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Farber Disease
(Acid Ceramidase Deficiency)

Farber disease is an ultra-rare lysosomal storage disease caused by a mutation in both alleles of the ASAH1 gene, resulting in the deficiency of the lysosomal enzyme acid ceramidase. This leads to the accumulation of the pro-inflammatory sphingolipid ceramide, and a macrophage driven inflammatory process causing the development of typical clinical symptoms. Like many other lysosomal storage diseases, Farber disease has a broad phenotypic spectrum, and is likely underdiagnosed.

  • Farber patient with moderate phenotype at 2 1/2 years of age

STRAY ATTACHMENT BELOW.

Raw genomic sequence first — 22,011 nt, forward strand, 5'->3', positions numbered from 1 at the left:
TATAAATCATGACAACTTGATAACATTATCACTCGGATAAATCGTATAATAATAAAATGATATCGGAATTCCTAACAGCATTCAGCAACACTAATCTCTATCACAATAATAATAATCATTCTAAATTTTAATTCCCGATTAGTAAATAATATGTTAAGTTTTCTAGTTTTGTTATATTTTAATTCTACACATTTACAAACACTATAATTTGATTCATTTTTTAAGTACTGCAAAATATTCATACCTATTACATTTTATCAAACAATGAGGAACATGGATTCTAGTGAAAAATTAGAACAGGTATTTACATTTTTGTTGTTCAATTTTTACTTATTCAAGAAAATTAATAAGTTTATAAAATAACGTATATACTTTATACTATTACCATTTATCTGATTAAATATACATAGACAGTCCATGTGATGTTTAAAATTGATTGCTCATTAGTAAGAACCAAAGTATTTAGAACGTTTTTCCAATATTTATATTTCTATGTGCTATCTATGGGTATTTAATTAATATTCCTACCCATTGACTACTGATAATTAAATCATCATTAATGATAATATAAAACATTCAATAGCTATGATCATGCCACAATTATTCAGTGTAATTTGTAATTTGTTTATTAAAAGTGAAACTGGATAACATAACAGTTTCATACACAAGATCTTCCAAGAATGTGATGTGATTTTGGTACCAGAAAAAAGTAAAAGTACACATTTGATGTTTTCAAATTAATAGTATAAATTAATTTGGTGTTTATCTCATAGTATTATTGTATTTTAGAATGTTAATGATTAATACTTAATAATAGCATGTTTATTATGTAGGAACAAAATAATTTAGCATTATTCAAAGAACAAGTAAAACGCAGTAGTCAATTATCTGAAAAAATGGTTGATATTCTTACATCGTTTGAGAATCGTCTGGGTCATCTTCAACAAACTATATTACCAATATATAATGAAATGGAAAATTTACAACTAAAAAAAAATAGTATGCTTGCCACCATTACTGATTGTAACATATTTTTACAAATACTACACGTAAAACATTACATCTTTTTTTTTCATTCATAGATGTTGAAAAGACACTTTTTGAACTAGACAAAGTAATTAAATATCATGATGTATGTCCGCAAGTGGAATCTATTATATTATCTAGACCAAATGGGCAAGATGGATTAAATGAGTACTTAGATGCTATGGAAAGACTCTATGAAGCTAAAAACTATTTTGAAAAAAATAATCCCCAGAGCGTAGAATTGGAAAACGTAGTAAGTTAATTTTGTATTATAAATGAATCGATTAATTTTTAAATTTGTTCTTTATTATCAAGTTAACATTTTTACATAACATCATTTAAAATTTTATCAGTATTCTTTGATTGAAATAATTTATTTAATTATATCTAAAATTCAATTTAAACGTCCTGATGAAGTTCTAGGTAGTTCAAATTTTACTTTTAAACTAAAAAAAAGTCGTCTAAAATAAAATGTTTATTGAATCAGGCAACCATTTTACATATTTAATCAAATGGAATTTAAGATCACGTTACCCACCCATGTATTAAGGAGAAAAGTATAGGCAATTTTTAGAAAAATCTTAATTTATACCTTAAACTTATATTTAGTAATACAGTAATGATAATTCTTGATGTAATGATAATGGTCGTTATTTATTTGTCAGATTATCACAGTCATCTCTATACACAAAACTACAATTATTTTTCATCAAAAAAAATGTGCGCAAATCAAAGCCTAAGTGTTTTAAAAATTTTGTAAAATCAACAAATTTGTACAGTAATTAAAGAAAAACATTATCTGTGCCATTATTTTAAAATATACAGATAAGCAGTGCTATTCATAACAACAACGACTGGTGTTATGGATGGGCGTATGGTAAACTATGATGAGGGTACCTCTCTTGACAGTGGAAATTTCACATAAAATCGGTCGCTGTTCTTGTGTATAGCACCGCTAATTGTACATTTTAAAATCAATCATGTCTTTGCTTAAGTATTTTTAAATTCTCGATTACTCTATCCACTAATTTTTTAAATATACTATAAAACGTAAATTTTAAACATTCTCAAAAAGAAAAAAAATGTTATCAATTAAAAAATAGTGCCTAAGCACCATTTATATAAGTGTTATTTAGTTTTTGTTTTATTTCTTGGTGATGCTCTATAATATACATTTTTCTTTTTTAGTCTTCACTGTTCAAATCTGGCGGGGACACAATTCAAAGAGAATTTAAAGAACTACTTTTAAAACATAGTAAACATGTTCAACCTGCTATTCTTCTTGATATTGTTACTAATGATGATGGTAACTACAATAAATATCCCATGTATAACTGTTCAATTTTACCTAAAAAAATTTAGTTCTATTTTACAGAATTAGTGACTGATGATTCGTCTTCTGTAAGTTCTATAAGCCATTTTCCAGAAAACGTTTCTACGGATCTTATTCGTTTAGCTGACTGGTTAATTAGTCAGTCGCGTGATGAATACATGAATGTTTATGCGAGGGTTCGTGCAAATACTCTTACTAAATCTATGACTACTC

Patient with the moderate phenotype of Farber disease at 2 1/2 years of age

Farber patients typically present with the cardinal symptoms of:

  • Joint contractures or arthritis
  • Subcutaneous nodules
  • Weak or hoarse voice

It may take years for all three cardinal symptoms to appear together, and they may vary greatly in severity. Patients may also present with systemic inflammation (fever), severe pain, peripheral osteolysis, failure to thrive, and developmental delay.

In addition to Farber disease, a mutation in the ASAH1 gene and the resulting acid ceramidase deficiency may also lead to a severe neurological disorder called spinal muscular atrophy with progressive myoclonic epilepsy (SMA-PME) that causes muscle weakness and wasting (atrophy) and a combination of seizures and uncontrollable muscle jerks (myoclonic epilepsy).

If you know of a child or adult with any of the symptoms of Farber disease or SMA-PME, or are a physician interested in collaboration, please get in touch with the Enzyvant team at info@enzyvant.com

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